But what spoke to me the most about Billy Jack was his sense of unshakable loyalty and the fact that he would do anything to protect the people that he loved, and would go to the extremes to maintain his integrity and what he believed in.  From killing the man who raped his woman with a swift karate chop to the neck, to shooting a corrupt deputy in the head when he threatened the students and school that he protected, Billy Jack was willing to play the fall guy, and ultimately the martyr, to ensure the survival of the people he cared for.  Billy Jack taught that if you truly love someone or believe in something you should be willing to die for it.  Behind the scenes, the love and loyalty that Tom Laughlin showed his circle was just as strong. Tom Laughlin was a devoted family man, and Billy Jack became a true family affair.  With his wife Delores by his side, working as his producer and playing his on screen love interest Jean, his daughter Theresa joined him on screen in the role of Carol, his son Frank was positioned behind the camera and little Christina was always not far from the set, Tom cast his family, friends and associates in his films.  His love and loyalty to those around him was legendary, and it showed through in the actions of his characters.

Known by friends and family for his love and loyalty, Tom Laughlin was also remembered by many as a man with a temper and one who didn’t always play nice with the Hollywood system. Why it often hurt his career, Laughlin was able to maintain the personal vision and ethic of his films.

But there was a darker side to Tom Laughlin that became very well known, which he also incorporated into the character of Billy Jack.  The rage that ate away at Billy Jack was also present in Tom Laughlin.  In order to preserve his personal vision he could often be stormy and moody.  He did not always play well with others and he created enemies easily.  He had no time for the power politics of the Hollywood elite, and he played by his own set of rules, which no doubt hurt his career greatly.  His rage could often get the better of him, and he even fired an entire production team during the filming of The Trial of Billy Jack.  He was a true independent outsider in the Hollywood system.  But, as a result, his personal message and the integrity of his films were never compromised.  They always remained honest and personal and Tom Laughlin never sold out.  The Billy Jack films were Tom Laughlin’s message to the world, and he would be ostracized and vilified in order to get that message out to the people.

Deeply political, Tom Laughlin taught the world to question authority figures, and be suspicious of the establishment. He would unsuccessfully run twice for president as both a democratic and republican candidate, and wrote about political corruption well into his 70′s.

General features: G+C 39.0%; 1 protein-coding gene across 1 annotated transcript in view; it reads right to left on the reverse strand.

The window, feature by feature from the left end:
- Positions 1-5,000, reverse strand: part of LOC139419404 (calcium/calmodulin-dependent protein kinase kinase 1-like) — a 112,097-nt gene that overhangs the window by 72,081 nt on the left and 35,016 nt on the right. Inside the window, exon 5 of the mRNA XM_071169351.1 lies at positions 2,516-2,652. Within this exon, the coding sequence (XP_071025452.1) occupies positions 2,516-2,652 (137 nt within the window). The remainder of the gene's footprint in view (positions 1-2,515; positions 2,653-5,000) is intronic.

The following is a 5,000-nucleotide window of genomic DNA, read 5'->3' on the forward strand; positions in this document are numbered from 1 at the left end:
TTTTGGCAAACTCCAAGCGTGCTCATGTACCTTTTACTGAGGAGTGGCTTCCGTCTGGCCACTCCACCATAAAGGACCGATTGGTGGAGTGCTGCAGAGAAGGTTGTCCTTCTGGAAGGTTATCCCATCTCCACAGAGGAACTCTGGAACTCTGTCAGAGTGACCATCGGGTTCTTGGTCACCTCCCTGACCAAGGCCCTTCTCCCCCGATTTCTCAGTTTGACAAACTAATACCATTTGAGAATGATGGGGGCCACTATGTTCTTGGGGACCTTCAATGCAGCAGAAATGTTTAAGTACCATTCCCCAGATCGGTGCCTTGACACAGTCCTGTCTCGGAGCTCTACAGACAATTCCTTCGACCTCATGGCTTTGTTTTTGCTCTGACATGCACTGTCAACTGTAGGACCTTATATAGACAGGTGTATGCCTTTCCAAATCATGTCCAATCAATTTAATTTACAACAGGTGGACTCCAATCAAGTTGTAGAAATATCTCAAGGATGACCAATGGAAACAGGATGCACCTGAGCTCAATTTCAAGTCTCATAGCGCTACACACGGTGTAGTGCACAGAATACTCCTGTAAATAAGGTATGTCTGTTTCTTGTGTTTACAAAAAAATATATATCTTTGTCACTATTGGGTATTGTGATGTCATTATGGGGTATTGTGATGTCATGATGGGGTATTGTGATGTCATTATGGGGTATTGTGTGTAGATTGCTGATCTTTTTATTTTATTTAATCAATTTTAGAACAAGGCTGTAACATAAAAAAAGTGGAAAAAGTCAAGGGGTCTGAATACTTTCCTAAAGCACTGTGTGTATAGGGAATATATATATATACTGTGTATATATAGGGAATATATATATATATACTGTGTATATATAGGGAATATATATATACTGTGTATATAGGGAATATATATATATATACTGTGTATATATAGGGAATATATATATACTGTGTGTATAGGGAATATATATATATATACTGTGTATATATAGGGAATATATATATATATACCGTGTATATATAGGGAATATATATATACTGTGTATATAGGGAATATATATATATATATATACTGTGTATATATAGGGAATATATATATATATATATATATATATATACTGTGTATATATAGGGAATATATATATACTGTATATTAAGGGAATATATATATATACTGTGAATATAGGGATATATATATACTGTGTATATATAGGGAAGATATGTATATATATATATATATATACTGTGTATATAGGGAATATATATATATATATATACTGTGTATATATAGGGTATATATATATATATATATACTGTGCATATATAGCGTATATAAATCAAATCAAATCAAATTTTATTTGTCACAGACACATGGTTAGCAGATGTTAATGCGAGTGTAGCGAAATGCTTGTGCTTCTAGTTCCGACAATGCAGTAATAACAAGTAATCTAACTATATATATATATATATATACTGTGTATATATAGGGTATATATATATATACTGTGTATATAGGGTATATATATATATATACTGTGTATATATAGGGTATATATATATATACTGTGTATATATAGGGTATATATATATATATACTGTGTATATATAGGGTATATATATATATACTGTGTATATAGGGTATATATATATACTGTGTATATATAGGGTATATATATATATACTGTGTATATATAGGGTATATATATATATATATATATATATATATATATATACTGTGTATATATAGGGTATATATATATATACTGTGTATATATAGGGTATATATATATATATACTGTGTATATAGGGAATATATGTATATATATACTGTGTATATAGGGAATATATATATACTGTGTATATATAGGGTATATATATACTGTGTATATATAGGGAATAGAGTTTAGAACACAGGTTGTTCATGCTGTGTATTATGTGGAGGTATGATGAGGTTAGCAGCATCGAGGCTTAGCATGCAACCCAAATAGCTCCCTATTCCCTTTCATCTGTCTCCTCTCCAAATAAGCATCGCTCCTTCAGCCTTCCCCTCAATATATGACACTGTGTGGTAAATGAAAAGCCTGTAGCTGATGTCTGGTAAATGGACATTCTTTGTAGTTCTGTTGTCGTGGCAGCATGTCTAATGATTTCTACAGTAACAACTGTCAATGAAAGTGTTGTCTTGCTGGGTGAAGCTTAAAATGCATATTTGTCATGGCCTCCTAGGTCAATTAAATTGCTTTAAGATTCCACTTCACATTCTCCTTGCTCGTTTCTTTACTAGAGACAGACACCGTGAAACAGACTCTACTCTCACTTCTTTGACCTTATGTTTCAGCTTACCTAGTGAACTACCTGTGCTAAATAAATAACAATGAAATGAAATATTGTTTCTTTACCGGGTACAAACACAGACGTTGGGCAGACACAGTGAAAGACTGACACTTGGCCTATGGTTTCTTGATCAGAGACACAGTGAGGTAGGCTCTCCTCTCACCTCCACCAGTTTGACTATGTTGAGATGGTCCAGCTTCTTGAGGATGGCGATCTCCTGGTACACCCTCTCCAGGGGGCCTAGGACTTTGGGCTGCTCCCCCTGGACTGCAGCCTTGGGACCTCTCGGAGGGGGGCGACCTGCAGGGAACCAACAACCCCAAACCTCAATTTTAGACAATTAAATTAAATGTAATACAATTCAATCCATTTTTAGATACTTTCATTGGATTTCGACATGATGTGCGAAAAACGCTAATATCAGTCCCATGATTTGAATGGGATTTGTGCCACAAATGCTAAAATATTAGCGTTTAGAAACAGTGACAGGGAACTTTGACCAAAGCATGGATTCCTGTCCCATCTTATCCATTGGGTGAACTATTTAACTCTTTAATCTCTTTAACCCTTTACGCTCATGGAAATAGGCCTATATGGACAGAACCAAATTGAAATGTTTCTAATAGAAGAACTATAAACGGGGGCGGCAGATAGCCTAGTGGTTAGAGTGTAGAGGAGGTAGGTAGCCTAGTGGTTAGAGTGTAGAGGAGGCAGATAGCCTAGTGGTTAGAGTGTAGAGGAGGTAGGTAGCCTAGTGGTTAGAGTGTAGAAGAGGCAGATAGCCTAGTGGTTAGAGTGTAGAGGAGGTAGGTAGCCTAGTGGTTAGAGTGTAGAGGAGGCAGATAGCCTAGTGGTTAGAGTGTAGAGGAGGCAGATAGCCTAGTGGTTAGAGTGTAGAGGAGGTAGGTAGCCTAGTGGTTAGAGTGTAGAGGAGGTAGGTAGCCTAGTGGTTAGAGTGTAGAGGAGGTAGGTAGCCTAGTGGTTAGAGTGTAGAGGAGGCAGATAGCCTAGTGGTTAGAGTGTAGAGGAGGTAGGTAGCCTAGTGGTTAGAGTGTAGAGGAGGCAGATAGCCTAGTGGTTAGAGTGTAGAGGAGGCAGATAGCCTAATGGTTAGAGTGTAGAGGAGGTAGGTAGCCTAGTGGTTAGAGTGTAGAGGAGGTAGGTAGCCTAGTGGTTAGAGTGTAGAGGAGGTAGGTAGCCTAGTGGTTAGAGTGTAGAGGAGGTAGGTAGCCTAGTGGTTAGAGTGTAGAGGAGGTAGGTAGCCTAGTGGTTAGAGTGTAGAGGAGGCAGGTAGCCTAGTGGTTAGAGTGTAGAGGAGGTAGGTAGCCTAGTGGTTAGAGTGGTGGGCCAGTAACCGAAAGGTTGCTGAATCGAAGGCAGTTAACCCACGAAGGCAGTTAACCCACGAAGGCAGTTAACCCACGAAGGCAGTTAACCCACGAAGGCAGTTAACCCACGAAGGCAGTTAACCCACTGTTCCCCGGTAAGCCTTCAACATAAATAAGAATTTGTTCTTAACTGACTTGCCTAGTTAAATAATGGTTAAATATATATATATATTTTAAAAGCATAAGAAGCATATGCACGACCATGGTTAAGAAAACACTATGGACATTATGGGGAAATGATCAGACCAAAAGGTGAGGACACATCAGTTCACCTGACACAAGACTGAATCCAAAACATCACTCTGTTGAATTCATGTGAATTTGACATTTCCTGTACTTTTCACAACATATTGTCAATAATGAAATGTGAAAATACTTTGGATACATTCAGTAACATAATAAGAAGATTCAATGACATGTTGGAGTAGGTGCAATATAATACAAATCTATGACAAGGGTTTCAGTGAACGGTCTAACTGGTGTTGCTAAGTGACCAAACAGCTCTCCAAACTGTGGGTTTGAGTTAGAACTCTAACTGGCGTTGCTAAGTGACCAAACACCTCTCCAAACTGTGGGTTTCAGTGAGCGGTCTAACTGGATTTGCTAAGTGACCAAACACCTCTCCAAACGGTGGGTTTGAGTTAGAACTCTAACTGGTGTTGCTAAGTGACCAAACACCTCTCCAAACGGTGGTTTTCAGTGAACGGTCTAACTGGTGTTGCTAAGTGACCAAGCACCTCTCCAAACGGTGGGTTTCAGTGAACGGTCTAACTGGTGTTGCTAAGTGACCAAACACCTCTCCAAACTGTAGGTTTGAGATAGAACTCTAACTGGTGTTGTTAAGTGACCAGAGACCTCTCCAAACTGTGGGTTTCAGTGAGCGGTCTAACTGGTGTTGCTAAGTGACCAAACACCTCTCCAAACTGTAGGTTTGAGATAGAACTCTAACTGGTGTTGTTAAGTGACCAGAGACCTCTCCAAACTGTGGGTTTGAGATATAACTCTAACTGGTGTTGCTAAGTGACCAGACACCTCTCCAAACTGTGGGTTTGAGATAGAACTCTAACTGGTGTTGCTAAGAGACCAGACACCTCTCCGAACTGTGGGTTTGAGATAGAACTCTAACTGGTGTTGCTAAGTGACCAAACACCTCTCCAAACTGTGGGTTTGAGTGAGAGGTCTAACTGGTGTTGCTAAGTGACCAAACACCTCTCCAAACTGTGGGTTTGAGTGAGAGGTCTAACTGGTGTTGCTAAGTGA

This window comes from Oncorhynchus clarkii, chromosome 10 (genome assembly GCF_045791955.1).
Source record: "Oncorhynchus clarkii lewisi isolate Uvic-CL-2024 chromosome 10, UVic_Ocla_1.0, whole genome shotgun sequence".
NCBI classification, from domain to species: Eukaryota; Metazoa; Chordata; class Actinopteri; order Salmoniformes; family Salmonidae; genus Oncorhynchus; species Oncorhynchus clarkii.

You can’t talk about Billy Jack, or the films of Tom Laughlin, without discussing his alternative political views.  Laughlin was anti-war and anti-establishment, and as a result became a father figure to the counter culture movement.  He was an adult who understood the rejected youth of the era and was willing to fight an ever losing battle against “the man.”  Suspicious of government, the military and law enforcement, Laughlin was preoccupied with corruption and the lies and hypocrisy that the people in power thrust upon society.  He also had deep sympathy for the American Indian, and was so involved with Native affairs that he was often mistaken for being a Native American himself.  Billy Jack would become one of the first films to expose the plight of the modern American Indian, and become synonymous with Native American culture.  Often Laughlin’s ideas were a little over the top, and he could border on being a conspiracy theorist and paranoid.  He even unsuccessfully ran for president on two occasions.  But Tom Laughlin never wavered on his beliefs nor held back on his opinions.  His beliefs were stated boldly, honestly and without any chance of misrepresentation.  He was a man who said what he truly thought, and never backed down or changed his mind due to popular opinion.  He was a man who was strong in his convictions and stood his ground on what he believed.

Actor, director, writer, father, husband, counter culture icon and movie action hero, Tom Laughlin inspired multiple generations of cinifiles.

I often wonder if I saw Billy Jack today if it would have the same impact on me as it did when I was seventeen.  I’m not sure if it would have.  I’m not the angry disillusioned person that I once was. But I believe that I saw the film at the perfect time when I needed it the most.  I know that it was Tom Laughlin, through the character of Billy Jack, which helped shape my ideals and personal code of ethics.  The film got me through some very dark times, and has become a touchstone of both my pop culture and personal journey.  I am the man I am because of Billy Jack.   Through Tom Laughlin’s example I learnt about loyalty and love and learnt that strength is not always found in fighting, but staying true to your morals and beliefs whether wrong or right.  I will do anything to protect the things and people I love, and I will not waver on the things that I know to be true.  I try to cut through my own inner rage with a sense of love and peace, but when pushed to my limits I am willing to lash out.  As a result I am always an outsider and often misunderstood.  I often feel that I stand alone, and against the world.  But when this happens to me, I know that Billy Jack is standing with me.  Tom Laughlin’s spirit will be with me always, and he continues to show me the way.

  1. Anny Hubbard’s avatar

    I just want to cry… I saw his movies on the big screen. Was disillusioned for half a minute when I found out he was not Native American and just loved his stuff for what it was and the emotions it brought out. How many times I wanted to clobber some one and held back…. He did it on screen for me… Sam I think he knows now how much he helped some of us. Miigwetch Miigwetch Miigwetch….

  2. Mike Bertrand’s avatar

    Your article was very written Sam and it makes me think back to the Billy Jack movies of which I was a fan of. Although it didn’t have any lasting impressions other than enjoying all the movies and looking from your perspective I can really see and partially understand how these movies could have several objectives and actions on peoples lives. I’m glad you took the one you did, it has turned you into a caring, kind person but still someone who has your own convictions. Merry Christmas my friend.